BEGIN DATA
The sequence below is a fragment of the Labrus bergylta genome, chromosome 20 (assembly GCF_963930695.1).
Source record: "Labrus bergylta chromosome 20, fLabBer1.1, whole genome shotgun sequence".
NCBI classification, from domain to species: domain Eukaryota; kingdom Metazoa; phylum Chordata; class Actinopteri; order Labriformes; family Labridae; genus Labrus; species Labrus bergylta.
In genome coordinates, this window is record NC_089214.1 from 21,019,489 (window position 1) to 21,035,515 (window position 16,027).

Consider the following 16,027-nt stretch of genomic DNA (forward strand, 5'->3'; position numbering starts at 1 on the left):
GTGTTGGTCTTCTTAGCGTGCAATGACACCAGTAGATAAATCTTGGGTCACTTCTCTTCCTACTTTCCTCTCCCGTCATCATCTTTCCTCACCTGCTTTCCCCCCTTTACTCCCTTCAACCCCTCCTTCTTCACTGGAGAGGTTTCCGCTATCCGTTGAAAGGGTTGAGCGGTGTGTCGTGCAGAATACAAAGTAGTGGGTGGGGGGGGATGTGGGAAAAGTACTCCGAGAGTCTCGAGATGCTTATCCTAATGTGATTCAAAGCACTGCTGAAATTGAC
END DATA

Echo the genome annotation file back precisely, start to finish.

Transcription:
The sequence below is a fragment of the Labrus bergylta genome, chromosome 20 (assembly GCF_963930695.1).
Source record: "Labrus bergylta chromosome 20, fLabBer1.1, whole genome shotgun sequence".
NCBI classification, from domain to species: domain Eukaryota; kingdom Metazoa; phylum Chordata; class Actinopteri; order Labriformes; family Labridae; genus Labrus; species Labrus bergylta.
In genome coordinates, this window is record NC_089214.1 from 21,019,489 (window position 1) to 21,035,515 (window position 16,027).

Consider the following 16,027-nt stretch of genomic DNA (forward strand, 5'->3'; position numbering starts at 1 on the left):
GTGTTGGTCTTCTTAGCGTGCAATGACACCAGTAGATAAATCTTGGGTCACTTCTCTTCCTACTTTCCTCTCCCGTCATCATCTTTCCTCACCTGCTTTCCCCCCTTTACTCCCTTCAACCCCTCCTTCTTCACTGGAGAGGTTTCCGCTATCCGTTGAAAGGGTTGAGCGGTGTGTCGTGCAGAATACAAAGTAGTGGGTGGGGGGGGATGTGGGAAAAGTACTCCGAGAGTCTCGAGATGCTTATCCTAATGTGATTCAAAGCACTGCTGAAATTGAC